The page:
Freedom Tower's Restoration Revives Immigration Icon
The historic restoration of Miami's Freedom Tower marked the iconic structure's first-ever top-to-bottom exterior renovation.
Originally completed in 1925, the 14-story tower became a community icon after the U.S. government's use of the building during the 1960s and 1970s to process, document and provide health-care services for Cuban immigrants. It was designated a U.S. National Historic Landmark in 2008.
Miami Dade College—which owns and operates the building as an educational, cultural and community center—undertook the Freedom Tower's restoration in 2010. Kaufman Lynn Construction's mission as general contractor was to repair the structural damage that had occurred, with a focus on shoring up the structure against moisture intrusion.
The contract called for the conservation, repair, re-anchoring and selective replacement of Baroque Neoclassical cast stone ornaments and stucco, which had to be completed in adherence to the Dept. of the Interior's historic preservation standards.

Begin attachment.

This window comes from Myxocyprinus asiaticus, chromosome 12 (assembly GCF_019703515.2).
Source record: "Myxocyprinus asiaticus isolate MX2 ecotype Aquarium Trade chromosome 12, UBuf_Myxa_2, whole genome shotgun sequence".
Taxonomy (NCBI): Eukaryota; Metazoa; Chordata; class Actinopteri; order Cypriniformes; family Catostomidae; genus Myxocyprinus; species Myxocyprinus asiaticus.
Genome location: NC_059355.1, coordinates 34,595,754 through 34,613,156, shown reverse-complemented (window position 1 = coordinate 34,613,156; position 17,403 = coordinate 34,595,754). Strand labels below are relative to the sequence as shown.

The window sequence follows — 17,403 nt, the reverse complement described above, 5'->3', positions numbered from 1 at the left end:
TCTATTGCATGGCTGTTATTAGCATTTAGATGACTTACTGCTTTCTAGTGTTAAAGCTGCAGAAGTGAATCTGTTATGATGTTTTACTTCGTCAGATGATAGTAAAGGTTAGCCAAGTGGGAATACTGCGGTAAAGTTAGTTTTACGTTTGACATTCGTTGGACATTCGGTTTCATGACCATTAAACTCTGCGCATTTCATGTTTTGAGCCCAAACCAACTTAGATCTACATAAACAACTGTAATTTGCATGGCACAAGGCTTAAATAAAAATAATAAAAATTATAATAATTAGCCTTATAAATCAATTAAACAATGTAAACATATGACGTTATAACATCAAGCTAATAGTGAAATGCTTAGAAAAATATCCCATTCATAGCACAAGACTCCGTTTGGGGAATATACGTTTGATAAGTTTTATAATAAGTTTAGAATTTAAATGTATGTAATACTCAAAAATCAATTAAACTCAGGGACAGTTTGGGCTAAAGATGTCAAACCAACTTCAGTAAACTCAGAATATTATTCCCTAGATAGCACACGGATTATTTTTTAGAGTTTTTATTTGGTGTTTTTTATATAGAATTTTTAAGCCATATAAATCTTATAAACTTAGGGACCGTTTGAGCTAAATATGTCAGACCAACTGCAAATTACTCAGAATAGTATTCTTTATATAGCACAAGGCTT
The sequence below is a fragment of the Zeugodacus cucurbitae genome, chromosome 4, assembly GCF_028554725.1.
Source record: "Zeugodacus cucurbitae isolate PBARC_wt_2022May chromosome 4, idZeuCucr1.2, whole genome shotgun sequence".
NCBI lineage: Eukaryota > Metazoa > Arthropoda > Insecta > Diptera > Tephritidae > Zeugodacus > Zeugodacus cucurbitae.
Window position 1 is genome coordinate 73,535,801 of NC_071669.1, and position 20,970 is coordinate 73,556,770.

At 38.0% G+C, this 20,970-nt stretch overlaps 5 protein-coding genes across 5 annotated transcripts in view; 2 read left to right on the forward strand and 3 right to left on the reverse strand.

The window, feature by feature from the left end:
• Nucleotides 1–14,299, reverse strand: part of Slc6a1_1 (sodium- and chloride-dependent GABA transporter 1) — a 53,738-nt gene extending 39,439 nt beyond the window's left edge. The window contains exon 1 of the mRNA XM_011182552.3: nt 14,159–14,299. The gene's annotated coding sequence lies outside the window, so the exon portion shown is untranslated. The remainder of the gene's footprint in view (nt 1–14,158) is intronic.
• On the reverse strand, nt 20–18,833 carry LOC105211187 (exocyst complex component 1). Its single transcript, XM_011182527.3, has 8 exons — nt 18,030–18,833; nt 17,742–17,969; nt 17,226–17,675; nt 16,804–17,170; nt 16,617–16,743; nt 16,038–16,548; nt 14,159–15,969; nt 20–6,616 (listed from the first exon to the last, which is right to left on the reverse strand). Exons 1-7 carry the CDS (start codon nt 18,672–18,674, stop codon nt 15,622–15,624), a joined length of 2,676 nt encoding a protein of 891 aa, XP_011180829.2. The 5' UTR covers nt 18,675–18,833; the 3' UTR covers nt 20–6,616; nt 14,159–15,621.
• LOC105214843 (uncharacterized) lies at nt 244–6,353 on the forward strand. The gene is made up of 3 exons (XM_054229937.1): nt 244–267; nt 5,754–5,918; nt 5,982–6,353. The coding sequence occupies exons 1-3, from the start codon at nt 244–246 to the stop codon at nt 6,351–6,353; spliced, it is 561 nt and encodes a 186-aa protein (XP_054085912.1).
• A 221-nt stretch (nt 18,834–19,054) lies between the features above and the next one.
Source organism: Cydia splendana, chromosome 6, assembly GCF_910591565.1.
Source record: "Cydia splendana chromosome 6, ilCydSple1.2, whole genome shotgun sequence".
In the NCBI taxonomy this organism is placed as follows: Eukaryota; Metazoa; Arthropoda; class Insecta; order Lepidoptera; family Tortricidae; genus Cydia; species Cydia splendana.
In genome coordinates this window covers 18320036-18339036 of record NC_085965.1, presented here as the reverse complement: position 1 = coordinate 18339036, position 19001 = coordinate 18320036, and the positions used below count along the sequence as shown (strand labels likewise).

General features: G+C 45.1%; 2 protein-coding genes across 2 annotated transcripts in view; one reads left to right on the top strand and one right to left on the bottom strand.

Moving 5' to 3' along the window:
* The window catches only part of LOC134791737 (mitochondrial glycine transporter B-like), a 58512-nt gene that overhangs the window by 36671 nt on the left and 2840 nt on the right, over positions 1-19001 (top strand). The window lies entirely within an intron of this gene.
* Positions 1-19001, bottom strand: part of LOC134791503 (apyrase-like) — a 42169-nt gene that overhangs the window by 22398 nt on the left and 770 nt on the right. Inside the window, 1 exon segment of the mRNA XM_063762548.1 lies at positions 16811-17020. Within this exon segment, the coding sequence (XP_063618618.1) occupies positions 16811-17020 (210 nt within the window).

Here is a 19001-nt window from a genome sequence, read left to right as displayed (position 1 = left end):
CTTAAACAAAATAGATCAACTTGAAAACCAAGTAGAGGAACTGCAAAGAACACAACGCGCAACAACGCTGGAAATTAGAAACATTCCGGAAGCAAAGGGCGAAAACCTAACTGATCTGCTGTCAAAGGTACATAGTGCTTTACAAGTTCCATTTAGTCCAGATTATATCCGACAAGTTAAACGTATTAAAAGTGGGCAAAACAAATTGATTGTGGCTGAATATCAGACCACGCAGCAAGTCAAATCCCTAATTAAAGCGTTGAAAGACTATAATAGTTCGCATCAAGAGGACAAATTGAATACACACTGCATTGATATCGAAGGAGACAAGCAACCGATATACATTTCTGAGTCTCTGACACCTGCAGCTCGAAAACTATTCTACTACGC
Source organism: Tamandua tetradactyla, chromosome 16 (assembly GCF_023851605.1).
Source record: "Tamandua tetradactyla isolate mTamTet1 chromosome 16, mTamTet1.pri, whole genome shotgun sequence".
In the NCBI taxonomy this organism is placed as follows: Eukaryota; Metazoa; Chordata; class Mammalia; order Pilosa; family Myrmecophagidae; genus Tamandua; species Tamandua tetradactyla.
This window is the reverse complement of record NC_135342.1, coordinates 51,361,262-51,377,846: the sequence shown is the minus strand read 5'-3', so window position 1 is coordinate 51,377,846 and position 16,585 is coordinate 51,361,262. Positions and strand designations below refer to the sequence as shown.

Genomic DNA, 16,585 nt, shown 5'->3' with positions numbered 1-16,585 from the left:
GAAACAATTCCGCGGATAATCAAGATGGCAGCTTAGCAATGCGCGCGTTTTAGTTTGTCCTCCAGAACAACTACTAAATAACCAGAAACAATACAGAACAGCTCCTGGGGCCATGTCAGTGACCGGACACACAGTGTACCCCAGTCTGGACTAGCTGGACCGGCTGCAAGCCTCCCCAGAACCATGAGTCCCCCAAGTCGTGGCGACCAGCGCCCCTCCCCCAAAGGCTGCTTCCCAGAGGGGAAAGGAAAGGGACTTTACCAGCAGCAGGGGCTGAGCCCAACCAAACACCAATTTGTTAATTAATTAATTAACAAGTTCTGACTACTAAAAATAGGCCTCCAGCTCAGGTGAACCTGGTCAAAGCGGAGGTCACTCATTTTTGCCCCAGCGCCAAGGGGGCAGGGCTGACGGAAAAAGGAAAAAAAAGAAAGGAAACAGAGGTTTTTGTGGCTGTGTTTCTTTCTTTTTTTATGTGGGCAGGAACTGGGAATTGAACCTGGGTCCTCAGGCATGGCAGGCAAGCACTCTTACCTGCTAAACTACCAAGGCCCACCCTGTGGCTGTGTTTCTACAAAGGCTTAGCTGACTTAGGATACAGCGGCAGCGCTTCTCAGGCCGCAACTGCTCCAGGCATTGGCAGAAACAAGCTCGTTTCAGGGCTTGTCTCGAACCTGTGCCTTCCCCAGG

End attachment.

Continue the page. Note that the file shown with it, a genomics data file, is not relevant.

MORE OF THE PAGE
Restoring the building's cupola required creating a weather-tight enclosure that maintained the building's original appearance, while at the same time meeting current codes for wind velocity.
After photographically documenting the dome, contractors removed the copper cladding, along with a cementitious layer and secondary framing, and then applied a fireproof coating to the remaining steel structure. Crews then built back the dome using metal decking material, two layers of plywood and a membrane roofing system approved by Miami Dade County.
Finally, workers installed new copper cladding that had been artificially aged to match the original dome's patina.
Adding to the challenge was the fact that the existing structure was in such poor condition that exterior scaffolding could not be tied into the building and instead required supplemental structural supports.
Construction crews also replaced more than 350 original windows with historic replica impact-resistant windows and restored the ballroom.
Owner: Miami Dade College, Miami
Contractor: Kaufman Lynn Construction, Boca Raton, Fla.
Designer: Rodriguez & Quiroga Architects, Coral Gables, Fla.
Structural Engineer: DDA Engineers, Miami
Conservator: Aeon Preservation Services, Bladensburg, Md.
Restoration Firm: Contracting Specialists, Pompano Beach, Fla.
Submitted by Kaufman Lynn Construction